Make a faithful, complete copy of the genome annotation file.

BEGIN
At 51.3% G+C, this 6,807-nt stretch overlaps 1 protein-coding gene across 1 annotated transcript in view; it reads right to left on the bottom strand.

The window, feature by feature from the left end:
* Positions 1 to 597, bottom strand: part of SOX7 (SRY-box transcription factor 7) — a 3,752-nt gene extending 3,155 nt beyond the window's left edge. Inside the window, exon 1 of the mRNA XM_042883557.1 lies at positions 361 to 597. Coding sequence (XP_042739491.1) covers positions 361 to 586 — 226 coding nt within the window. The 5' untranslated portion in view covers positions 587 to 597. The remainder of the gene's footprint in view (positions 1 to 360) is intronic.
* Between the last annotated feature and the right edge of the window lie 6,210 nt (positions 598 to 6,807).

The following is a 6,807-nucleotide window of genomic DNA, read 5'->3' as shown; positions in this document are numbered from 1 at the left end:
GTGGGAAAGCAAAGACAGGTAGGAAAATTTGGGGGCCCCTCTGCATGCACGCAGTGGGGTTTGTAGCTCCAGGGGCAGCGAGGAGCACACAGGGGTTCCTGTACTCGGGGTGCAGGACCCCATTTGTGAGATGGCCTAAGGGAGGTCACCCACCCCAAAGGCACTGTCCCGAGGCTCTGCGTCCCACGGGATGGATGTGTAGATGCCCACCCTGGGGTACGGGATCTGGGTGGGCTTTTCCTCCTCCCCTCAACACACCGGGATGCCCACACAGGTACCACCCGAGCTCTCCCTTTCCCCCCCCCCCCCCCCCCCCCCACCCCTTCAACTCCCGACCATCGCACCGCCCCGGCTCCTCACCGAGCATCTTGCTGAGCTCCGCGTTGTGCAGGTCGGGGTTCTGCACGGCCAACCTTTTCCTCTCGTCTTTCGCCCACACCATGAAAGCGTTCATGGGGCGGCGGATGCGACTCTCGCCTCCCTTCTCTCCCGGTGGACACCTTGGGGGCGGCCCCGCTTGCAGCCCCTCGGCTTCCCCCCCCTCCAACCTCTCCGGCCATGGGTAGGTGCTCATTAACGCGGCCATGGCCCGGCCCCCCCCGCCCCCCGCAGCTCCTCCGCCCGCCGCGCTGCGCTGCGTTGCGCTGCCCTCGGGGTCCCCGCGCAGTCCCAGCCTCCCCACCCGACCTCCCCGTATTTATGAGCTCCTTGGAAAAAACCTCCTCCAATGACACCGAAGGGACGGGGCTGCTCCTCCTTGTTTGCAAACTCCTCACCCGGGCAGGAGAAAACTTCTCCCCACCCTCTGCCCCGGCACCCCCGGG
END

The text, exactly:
At 51.3% G+C, this 6,807-nt stretch overlaps 1 protein-coding gene across 1 annotated transcript in view; it reads right to left on the bottom strand.

The window, feature by feature from the left end:
* Positions 1 to 597, bottom strand: part of SOX7 (SRY-box transcription factor 7) — a 3,752-nt gene extending 3,155 nt beyond the window's left edge. Inside the window, exon 1 of the mRNA XM_042883557.1 lies at positions 361 to 597. Coding sequence (XP_042739491.1) covers positions 361 to 586 — 226 coding nt within the window. The 5' untranslated portion in view covers positions 587 to 597. The remainder of the gene's footprint in view (positions 1 to 360) is intronic.
* Between the last annotated feature and the right edge of the window lie 6,210 nt (positions 598 to 6,807).

The following is a 6,807-nucleotide window of genomic DNA, read 5'->3' as shown; positions in this document are numbered from 1 at the left end:
GTGGGAAAGCAAAGACAGGTAGGAAAATTTGGGGGCCCCTCTGCATGCACGCAGTGGGGTTTGTAGCTCCAGGGGCAGCGAGGAGCACACAGGGGTTCCTGTACTCGGGGTGCAGGACCCCATTTGTGAGATGGCCTAAGGGAGGTCACCCACCCCAAAGGCACTGTCCCGAGGCTCTGCGTCCCACGGGATGGATGTGTAGATGCCCACCCTGGGGTACGGGATCTGGGTGGGCTTTTCCTCCTCCCCTCAACACACCGGGATGCCCACACAGGTACCACCCGAGCTCTCCCTTTCCCCCCCCCCCCCCCCCCCCCCACCCCTTCAACTCCCGACCATCGCACCGCCCCGGCTCCTCACCGAGCATCTTGCTGAGCTCCGCGTTGTGCAGGTCGGGGTTCTGCACGGCCAACCTTTTCCTCTCGTCTTTCGCCCACACCATGAAAGCGTTCATGGGGCGGCGGATGCGACTCTCGCCTCCCTTCTCTCCCGGTGGACACCTTGGGGGCGGCCCCGCTTGCAGCCCCTCGGCTTCCCCCCCCTCCAACCTCTCCGGCCATGGGTAGGTGCTCATTAACGCGGCCATGGCCCGGCCCCCCCCGCCCCCCGCAGCTCCTCCGCCCGCCGCGCTGCGCTGCGTTGCGCTGCCCTCGGGGTCCCCGCGCAGTCCCAGCCTCCCCACCCGACCTCCCCGTATTTATGAGCTCCTTGGAAAAAACCTCCTCCAATGACACCGAAGGGACGGGGCTGCTCCTCCTTGTTTGCAAACTCCTCACCCGGGCAGGAGAAAACTTCTCCCCACCCTCTGCCCCGGCACCCCCGGG